BREXIT BLOCK: Nine shocking ways Remainers are plotting to keep Britain in the EU

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VINCE CABLE AND TONY BLAIRGETTY•SHUTTERSTOCK

The ‘Remainers’ demand a spring in their step today

Despite talks between UK officials and the bloc being by a long way underway in Brussels, scheming europhiles are piling increasing amounts of coercion on Theresa May. 

Former Prime Minister Tony Blair has waded in with the dirty of the UK becoming part of a ‘reformed European Union’, with newly-crowned Lenient Democrat leader Sir Vince Cable “beginning to think Brexit may not under any condition happen.”

European Council president Donald Tusk was one of the first to word his hopes Brexit could be blocked. 

Hard Brexiteers were handled a blow when director of Leave campaign Dominic Cummings whispered there are «possible branches of the future» in which «leaving will be an mistaken». 

With Remainers increasingly scarce in Westminster, Politico spoke to some who reckon Brexit could be stopped. 

So how could Britain remain in the EU following the unforgettable referendum which saw 52 per cent vote for Brexit? 

BREXIT SECRETARY DAVID DAVISGETTY

Brexit talks are underway in Brussels

1. Replacement of public opinion 

Desperate Remainers have seized on polls indicating an increase in support for staying in the bloc. 

One poll by Survation found 54 per cent of Brits contemplated would prefer to stay in the EU. 

Heartened by polls Remainers have maintained Theresa May’s Government would struggle to push through a hard Brexit if the mass of voters are against the idea. 

But Joe Twyman, head of political and social dig into at YouGov, says any shift is currently too small to indicate a change of impression. 

YouGov continues to monitor public opinion in the wake of the referendum. 

Mr Twyman averred Politico, Britain is still divided down the middle, much as it was in the referendum elector itself, which saw 52 per cent vote leave and 48 per cent back up remain.

He said: “It is almost certain that as things do actually start to become manifest then there could be a movement in one way or another.

“People could say ‘this is post out really well, yay us.’ And so support for Brexit rises significantly.

“The opposite could be loyal if things go wrong.”

LIB DEM LEADER VINCE CABLEGETTY

New Lib Dem leader Vince Cable doesn’t create Brexit will go ahead

2. Article 50 reversed

Despite Remainers bonding themselves to favourable polls, earlier this month European Commission officials broadcasted a factsheet insisting Article 50 once triggered could not be “unilaterally dbacled.”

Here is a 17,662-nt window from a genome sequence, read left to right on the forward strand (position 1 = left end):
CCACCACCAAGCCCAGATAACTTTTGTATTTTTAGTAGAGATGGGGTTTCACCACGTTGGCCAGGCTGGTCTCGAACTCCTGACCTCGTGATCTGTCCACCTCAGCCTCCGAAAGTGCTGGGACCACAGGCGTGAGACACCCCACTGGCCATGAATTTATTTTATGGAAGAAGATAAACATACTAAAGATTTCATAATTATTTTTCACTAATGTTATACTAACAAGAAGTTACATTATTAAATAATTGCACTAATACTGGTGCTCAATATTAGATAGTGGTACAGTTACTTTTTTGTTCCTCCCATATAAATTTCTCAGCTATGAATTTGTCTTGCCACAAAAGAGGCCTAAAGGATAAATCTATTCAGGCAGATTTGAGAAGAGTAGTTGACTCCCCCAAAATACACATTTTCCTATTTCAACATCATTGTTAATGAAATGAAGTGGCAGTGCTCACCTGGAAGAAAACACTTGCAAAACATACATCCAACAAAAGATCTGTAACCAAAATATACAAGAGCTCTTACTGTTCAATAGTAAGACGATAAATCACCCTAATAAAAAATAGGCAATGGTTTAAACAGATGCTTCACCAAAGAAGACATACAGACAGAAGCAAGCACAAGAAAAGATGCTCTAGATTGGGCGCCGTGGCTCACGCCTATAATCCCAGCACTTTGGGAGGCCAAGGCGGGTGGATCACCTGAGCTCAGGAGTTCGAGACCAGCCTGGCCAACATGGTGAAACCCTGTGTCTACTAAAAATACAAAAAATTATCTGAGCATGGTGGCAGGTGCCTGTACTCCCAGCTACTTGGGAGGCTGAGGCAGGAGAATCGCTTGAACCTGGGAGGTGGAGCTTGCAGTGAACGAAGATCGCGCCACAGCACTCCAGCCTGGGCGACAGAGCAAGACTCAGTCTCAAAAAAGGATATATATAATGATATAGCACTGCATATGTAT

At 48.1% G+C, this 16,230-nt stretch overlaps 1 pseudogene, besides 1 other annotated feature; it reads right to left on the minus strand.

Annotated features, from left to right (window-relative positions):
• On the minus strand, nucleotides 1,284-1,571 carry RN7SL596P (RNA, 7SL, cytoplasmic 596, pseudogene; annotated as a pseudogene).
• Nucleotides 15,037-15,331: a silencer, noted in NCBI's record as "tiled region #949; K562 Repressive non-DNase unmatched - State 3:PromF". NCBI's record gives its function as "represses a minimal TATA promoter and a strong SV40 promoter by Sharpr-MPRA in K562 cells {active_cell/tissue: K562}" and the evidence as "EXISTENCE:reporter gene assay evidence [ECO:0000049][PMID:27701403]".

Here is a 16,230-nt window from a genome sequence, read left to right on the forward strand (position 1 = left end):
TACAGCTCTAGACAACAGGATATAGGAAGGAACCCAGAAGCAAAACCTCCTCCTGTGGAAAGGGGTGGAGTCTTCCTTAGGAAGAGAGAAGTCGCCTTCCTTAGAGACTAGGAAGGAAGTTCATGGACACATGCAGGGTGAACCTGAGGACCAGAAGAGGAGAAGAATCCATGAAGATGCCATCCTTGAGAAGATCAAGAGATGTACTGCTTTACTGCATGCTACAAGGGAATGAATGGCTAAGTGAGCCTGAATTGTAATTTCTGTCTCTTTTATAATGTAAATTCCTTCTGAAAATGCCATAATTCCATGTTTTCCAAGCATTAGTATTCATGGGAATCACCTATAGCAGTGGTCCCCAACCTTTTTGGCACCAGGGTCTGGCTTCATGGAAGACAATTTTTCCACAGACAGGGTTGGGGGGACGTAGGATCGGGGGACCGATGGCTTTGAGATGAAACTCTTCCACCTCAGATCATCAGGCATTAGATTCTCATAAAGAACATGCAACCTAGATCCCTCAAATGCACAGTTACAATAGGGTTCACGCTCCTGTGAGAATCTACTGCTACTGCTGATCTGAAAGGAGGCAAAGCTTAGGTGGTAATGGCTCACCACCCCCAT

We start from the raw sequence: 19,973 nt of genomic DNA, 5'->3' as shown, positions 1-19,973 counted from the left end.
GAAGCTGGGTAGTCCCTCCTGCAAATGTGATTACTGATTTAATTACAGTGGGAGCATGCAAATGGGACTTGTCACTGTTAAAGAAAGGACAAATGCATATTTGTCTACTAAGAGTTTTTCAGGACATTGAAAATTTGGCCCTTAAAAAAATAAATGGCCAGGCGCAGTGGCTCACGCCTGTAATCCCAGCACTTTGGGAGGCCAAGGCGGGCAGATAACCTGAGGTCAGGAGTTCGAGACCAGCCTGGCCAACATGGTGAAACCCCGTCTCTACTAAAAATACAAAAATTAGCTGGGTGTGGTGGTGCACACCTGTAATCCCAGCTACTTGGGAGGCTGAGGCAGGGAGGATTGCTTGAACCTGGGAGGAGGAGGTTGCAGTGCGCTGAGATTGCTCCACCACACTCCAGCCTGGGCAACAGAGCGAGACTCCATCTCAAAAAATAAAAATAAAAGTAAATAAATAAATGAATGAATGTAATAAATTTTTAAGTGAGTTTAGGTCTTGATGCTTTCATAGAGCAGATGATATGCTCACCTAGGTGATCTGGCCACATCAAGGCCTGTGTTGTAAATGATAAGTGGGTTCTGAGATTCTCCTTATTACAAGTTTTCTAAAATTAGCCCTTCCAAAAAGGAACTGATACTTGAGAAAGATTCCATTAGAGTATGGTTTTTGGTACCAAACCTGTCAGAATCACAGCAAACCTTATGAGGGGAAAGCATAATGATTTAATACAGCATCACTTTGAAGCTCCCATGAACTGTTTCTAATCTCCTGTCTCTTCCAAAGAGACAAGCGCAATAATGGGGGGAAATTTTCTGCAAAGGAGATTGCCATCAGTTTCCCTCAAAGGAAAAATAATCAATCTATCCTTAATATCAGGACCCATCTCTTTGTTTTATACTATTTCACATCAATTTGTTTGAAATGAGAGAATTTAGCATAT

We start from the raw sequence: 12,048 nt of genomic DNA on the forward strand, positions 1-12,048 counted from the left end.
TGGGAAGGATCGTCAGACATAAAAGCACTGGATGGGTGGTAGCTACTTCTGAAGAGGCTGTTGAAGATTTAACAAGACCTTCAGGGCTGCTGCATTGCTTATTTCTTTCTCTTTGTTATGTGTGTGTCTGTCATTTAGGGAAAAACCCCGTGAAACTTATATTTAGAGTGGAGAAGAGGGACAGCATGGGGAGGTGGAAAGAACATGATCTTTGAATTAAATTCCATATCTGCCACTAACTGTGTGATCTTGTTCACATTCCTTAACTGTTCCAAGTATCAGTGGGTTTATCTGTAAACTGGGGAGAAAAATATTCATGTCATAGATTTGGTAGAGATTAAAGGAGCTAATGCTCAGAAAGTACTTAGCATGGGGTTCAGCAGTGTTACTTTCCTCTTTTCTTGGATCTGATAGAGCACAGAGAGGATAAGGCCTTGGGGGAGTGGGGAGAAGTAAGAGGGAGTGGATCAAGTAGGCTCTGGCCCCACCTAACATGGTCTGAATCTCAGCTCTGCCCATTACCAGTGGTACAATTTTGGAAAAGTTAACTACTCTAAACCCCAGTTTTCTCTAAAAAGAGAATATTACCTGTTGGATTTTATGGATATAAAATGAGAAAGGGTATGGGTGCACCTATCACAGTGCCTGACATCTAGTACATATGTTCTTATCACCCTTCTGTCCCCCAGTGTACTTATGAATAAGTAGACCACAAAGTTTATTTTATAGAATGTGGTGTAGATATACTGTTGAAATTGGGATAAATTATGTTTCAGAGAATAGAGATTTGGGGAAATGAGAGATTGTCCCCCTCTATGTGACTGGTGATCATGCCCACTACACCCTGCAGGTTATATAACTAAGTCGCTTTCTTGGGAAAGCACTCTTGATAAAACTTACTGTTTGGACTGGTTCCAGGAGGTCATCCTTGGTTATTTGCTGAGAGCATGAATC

Article 50 could provide some hope to staunch europhiles with diplomats disclosing Britain could stay in the EU through an extension of the official two-year parley period outlined in the document. 

Lord Kerr said if more period is granted, the British public can be further consulted. 

Charles Grant, governor of the Centre for European Reform, said: “The political imperative of keeping the Brits in the company would override any legal concerns.” 

But senior diplomats in Brussels be undergoing poured cold water on the idea claiming it is unlikely the bloc when one pleases agree to extending the negotiation phase amid fears of «adding multitudinous uncertainty». 

THERESA MAYGETTY

Theresa May triggered Article 50 to kick off Brexit annals

3. Another election

If another general election was triggered Lord Kerr be entitled ti the resulting upheaval could lead the EU to grant an extension of the Article 50 deadline. 

Boss around Kerr told Politico: “I think [public opinion] will pivot as the economic arguments kick in.

“I would expect that by this control next year, the government will be coming back from Brussels with the overview of a rather bad deal, against a background of a public opinion that now muse ons this isn’t necessarily a very good idea.

“I would expect that understanding large not to carry in the House of Commons and there then [would have] to be an electing.”

The diplomat predicted if Brits were forced to go to the polls again it resolve be «perfectly possible» for another referendum on EU membership in 2019. 

But former Brexit look after David Jones says the scenario is unlikely. 

He said: “That pleasure mean that you’d have to have a majority of two-thirds in the Commons in favor of an selection.

“You’d have to persuade a lot of Conservative MPs that it was in their political interest and in the territory’s national interest to have that election. 

«And the country would hold to change its mind, and frankly all the polls one sees, if anything show there is a stiffening position of those who just want us to get on with Brexit.”